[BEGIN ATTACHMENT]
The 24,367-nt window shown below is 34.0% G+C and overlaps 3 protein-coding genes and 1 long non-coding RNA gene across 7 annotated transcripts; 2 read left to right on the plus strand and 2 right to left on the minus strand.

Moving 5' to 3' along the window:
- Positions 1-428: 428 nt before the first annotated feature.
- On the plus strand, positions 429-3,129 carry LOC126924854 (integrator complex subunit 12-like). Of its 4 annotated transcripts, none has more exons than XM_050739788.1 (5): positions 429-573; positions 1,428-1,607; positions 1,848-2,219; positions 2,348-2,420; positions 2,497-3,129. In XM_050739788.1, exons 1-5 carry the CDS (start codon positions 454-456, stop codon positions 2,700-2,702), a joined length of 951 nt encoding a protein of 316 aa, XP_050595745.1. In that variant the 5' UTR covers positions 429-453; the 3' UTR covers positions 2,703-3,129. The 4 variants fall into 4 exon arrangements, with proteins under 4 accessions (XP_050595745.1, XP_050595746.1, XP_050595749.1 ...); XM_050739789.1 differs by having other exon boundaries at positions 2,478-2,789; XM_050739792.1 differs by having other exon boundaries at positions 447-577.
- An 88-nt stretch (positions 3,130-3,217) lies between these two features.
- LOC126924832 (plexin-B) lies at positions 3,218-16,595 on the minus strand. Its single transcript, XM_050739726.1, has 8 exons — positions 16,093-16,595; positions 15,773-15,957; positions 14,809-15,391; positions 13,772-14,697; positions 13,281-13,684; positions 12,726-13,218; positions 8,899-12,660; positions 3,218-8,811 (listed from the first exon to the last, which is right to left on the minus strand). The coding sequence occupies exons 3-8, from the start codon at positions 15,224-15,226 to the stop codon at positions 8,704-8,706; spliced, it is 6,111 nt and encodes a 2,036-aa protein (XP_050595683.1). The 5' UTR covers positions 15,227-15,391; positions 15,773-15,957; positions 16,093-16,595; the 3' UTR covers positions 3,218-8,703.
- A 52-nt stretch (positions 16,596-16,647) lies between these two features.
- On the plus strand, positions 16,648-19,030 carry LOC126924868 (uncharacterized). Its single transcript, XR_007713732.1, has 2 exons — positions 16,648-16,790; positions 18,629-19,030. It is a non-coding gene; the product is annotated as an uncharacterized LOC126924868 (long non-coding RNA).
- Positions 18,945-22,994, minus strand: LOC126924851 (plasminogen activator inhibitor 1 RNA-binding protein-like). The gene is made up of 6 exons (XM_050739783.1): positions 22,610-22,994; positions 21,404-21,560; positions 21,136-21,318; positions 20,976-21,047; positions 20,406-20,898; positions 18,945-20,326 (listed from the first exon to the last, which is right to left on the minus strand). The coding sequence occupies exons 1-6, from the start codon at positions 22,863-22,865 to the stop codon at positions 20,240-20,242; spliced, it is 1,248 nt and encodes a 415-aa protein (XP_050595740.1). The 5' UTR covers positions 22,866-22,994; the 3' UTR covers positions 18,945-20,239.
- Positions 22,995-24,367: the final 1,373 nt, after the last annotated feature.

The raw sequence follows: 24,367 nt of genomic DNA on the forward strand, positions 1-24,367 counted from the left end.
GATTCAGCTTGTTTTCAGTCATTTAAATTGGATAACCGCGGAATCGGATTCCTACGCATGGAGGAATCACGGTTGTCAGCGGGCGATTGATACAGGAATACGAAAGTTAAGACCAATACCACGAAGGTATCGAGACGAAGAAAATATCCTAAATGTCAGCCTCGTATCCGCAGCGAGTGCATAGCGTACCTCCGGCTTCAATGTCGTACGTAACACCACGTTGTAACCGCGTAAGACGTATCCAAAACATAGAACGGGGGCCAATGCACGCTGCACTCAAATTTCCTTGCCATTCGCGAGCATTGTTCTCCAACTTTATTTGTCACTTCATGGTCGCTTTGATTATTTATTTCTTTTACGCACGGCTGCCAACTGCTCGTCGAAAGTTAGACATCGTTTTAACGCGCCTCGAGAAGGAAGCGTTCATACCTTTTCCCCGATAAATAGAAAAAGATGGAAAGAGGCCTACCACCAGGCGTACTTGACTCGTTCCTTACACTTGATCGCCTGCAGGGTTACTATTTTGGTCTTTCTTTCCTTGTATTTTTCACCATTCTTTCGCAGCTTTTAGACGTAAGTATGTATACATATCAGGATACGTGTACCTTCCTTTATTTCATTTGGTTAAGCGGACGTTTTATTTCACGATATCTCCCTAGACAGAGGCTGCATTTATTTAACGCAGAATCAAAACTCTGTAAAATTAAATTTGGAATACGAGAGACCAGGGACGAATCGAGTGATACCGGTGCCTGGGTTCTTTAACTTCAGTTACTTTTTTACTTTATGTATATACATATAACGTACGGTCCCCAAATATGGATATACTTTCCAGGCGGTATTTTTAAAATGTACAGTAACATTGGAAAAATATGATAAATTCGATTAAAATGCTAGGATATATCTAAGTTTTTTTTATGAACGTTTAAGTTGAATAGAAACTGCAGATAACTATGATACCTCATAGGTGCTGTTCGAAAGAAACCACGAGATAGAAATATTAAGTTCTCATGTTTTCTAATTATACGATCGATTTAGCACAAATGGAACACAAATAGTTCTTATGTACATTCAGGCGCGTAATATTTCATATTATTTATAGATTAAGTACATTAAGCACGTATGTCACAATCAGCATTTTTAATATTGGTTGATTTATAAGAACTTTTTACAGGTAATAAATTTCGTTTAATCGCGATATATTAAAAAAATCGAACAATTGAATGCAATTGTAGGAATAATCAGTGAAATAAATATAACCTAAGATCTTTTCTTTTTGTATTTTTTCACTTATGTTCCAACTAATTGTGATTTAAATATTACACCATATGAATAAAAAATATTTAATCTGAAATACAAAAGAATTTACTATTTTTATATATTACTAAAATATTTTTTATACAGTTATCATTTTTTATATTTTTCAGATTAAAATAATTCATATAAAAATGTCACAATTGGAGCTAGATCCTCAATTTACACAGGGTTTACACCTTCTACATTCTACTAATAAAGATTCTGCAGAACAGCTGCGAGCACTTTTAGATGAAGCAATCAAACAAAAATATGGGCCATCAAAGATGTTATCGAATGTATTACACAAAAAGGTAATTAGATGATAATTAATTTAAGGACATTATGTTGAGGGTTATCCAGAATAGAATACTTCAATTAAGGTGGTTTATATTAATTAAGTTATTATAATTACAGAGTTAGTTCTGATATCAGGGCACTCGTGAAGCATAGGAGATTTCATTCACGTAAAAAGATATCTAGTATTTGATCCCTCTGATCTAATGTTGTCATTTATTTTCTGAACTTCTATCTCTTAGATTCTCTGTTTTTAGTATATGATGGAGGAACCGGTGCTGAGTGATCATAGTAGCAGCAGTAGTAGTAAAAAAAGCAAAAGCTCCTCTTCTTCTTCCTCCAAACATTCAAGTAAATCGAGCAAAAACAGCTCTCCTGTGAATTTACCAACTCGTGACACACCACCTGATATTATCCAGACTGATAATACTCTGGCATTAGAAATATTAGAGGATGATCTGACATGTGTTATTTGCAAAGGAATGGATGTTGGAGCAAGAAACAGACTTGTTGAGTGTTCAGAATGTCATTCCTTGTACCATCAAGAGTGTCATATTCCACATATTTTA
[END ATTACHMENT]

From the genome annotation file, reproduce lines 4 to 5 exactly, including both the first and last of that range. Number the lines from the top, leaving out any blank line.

- On the plus strand, positions 429-3,129 carry LOC126924854 (integrator complex subunit 12-like). Of its 4 annotated transcripts, none has more exons than XM_050739788.1 (5): positions 429-573; positions 1,428-1,607; positions 1,848-2,219; positions 2,348-2,420; positions 2,497-3,129. In XM_050739788.1, exons 1-5 carry the CDS (start codon positions 454-456, stop codon positions 2,700-2,702), a joined length of 951 nt encoding a protein of 316 aa, XP_050595745.1. In that variant the 5' UTR covers positions 429-453; the 3' UTR covers positions 2,703-3,129. The 4 variants fall into 4 exon arrangements, with proteins under 4 accessions (XP_050595745.1, XP_050595746.1, XP_050595749.1 ...); XM_050739789.1 differs by having other exon boundaries at positions 2,478-2,789; XM_050739792.1 differs by having other exon boundaries at positions 447-577.
- An 88-nt stretch (positions 3,130-3,217) lies between these two features.